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Mission St. India Pale Ale has been my go-to bargain IPA for a long time. How long? Long enough that I can recall when it was just $3.99 a six-pack.
Granted, that may have been more than a decade ago, but back then, heady, hoppy IPAs weren't as ubiquitous as they are today. Mission St. IPA was full of flavor and juicy zing, and better than 99 percent of what was sold at the average supermarket. Plus, while the price eventually crept up to $5.99, that wasn't much more than the bubbly yellow water being offered by macrobrewers.
Sold exclusively at Trader Joe’s, the Mission St. brand also encompassed a tamer pale ale, as well as a brown ale and a hefeweizen. The latter two were also good buys. For years, all were brewed and bottled for TJ’s by Firestone Walker Brewing Co., of Paso Robles, California—a fine brewery with great beers under its own name. But in 2013 word leaked that Firestone Walker would soon be exiting the contract brewing business.
Contract brewing is when a brewery produces house-brand suds for a restaurant or bar. Many of Trader Joe’s beers are exclusive to their stores, produced by contract breweries including Golden Road Brewing, Minhas Craft Brewery, Gordon Biersch, Shipyard Brewing Company, and even Tecate’s Cervecería Mexicana.
But for the last year, my go-to IPA has been inconsistently stocked, with store managers vaguely referencing “problems with delivery.” Yesterday, when I stopped by my local TJ’s, I found out why.
For months now, Trader Joe’s has been working to transfer its Mission St. contract to a new brewery. The fruits of that labor are currently in stock at Trader Joe’s California stores, and destined to roll out east over the next few weeks. Yep, Mission St. India Pale Ale is back on the shelf, but there’s new packaging and a new price: $6.99, or a buck upcharge on this former best buy.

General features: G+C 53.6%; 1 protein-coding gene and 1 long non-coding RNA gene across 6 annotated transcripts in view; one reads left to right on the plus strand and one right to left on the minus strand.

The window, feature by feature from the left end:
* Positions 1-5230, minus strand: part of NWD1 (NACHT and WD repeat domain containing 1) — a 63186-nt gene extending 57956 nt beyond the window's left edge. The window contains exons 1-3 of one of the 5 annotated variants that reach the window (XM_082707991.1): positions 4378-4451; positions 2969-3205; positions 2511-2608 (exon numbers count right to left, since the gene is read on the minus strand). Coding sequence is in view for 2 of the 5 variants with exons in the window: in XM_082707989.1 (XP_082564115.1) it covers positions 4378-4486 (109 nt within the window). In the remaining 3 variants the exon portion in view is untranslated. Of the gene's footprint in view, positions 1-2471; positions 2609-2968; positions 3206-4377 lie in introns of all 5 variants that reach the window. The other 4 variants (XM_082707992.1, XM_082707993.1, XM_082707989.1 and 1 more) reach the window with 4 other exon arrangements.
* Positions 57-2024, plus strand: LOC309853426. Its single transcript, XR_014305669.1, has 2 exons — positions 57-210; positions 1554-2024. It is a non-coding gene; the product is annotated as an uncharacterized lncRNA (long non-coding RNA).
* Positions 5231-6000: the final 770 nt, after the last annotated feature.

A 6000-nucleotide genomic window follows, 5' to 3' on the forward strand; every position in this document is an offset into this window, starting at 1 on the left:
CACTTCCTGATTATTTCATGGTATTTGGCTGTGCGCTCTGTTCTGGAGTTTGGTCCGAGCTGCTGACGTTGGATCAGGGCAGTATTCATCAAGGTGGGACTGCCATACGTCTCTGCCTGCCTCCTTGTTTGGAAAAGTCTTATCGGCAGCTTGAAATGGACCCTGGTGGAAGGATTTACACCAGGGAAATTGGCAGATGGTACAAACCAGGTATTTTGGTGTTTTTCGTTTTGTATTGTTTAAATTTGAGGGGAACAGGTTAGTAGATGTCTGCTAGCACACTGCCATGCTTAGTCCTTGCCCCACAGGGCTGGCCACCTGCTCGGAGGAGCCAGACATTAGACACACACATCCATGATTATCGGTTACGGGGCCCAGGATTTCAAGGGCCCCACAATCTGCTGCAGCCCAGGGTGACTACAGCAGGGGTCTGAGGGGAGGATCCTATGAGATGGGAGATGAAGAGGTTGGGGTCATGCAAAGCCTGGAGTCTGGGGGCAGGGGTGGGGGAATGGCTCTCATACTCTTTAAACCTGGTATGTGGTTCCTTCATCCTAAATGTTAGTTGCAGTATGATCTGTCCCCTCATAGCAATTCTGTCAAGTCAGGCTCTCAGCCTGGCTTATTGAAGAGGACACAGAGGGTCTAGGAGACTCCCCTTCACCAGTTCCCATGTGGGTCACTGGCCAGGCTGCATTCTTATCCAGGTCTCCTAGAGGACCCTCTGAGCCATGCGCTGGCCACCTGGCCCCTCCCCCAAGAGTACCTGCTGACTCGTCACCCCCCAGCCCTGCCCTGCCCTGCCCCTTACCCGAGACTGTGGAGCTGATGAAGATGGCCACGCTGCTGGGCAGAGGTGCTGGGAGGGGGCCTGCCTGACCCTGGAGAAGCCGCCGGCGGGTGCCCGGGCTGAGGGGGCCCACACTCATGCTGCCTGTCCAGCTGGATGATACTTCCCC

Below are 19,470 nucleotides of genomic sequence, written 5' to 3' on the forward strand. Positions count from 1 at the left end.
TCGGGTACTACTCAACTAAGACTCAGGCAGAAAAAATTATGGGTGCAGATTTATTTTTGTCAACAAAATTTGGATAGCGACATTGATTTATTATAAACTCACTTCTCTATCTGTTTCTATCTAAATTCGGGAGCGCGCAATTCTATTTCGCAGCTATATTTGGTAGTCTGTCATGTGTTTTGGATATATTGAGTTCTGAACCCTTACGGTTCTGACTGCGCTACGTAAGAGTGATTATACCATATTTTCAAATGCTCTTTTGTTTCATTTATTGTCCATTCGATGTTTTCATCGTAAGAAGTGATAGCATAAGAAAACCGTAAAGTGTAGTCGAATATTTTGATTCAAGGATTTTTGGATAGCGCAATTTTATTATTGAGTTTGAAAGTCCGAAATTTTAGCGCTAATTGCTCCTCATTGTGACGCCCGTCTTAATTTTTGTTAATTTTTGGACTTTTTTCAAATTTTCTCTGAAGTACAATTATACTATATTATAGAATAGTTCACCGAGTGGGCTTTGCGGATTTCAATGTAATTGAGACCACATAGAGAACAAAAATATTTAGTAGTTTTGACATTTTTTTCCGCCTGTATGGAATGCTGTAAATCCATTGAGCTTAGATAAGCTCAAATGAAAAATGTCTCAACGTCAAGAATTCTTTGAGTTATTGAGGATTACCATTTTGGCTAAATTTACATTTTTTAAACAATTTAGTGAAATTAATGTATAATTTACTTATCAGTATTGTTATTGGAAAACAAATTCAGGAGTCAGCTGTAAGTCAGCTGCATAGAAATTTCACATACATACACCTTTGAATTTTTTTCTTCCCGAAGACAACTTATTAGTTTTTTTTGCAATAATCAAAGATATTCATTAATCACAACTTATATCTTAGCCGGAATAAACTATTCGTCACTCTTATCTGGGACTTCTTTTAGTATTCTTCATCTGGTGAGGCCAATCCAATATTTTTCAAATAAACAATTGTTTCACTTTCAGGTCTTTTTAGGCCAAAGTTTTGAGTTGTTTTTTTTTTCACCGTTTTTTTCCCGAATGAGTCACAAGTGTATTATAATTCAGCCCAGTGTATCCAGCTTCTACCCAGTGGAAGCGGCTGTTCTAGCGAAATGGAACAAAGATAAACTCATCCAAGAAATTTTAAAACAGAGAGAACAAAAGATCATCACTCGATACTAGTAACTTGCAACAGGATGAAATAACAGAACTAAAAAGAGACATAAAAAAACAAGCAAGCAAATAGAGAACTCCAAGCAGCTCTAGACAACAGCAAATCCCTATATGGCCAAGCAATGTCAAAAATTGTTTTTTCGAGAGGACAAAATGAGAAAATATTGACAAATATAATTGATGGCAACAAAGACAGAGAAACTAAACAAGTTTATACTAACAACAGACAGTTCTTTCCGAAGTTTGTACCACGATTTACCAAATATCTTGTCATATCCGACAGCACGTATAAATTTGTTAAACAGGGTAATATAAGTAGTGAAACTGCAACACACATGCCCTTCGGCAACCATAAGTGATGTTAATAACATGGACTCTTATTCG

The manager at my local store said the new brewery was using the same recipe as before, “though it tastes a little different,” he added. I cringed.
On closer inspection, the bottle revealed that Mission St. is now being brewed by “Four + Brewing” in Salt Lake City, Utah. The name wasn’t familiar to me, but a little Googling and a call to the receptionist at Utah’s largest brewery revealed Four + to be the DBA of Uinta Brewing Company.
Ironically, more than 60 percent of Utah’s population identifies as members of the Mormon faith, a religion that prohibits consumption of alcohol. But while Uinta's headquarters are located just four miles from the world's largest Mormon temple, the company has been steadily growing since its founding in 1993. The Trader Joe’s relationship has to be a feather in its cap.
Alas, it may be a while before Riedel gets to sample a Mission St. India Pale Ale in Utah, since beers with alcohol content of 4 percent and above can only be sold through state-owned liquor stores. Although Trader Joe’s has two beer-hawking locations in Utah, they won’t be carrying Mission St.—it's disqualified by its healthy 5.8-percent ABV.
So what did I think of the new brew? I'm an aficionado, but I'm no beer critic or cicerone. Worse, I can’t do a head-to-head comparison (pun definitely intended), since I don't have any old stock on hand.
Going from memory, then, the Utah-produced Mission St. IPA strikes me as a little less hop-forward than the Firestone Walker version. It's still imbued with a pleasing, well-rounded taste, though perhaps a bit less bold. The recipe may be unchanged, but something’s different—be it a new strain of yeast, the local water, or a different variety of hops.
Regardless, it remains superior to most mass-market beers, with just enough of a craft-y feel that I’ll keep coming back for more. And at $6.99 (in California, anyway) it’s still a solid deal.
There's no word as to whether Uinta will also produce Mission St. Hefeweizen or Brown Ale—Trader Joe’s did not respond to my queries—but the old pale ale has been re-branded as Session Pale Ale. This beer actually seemed like an improvement over the old version and, at a modest 4.7 percent ABV, it's an easy drinking brew that will surely find new fans.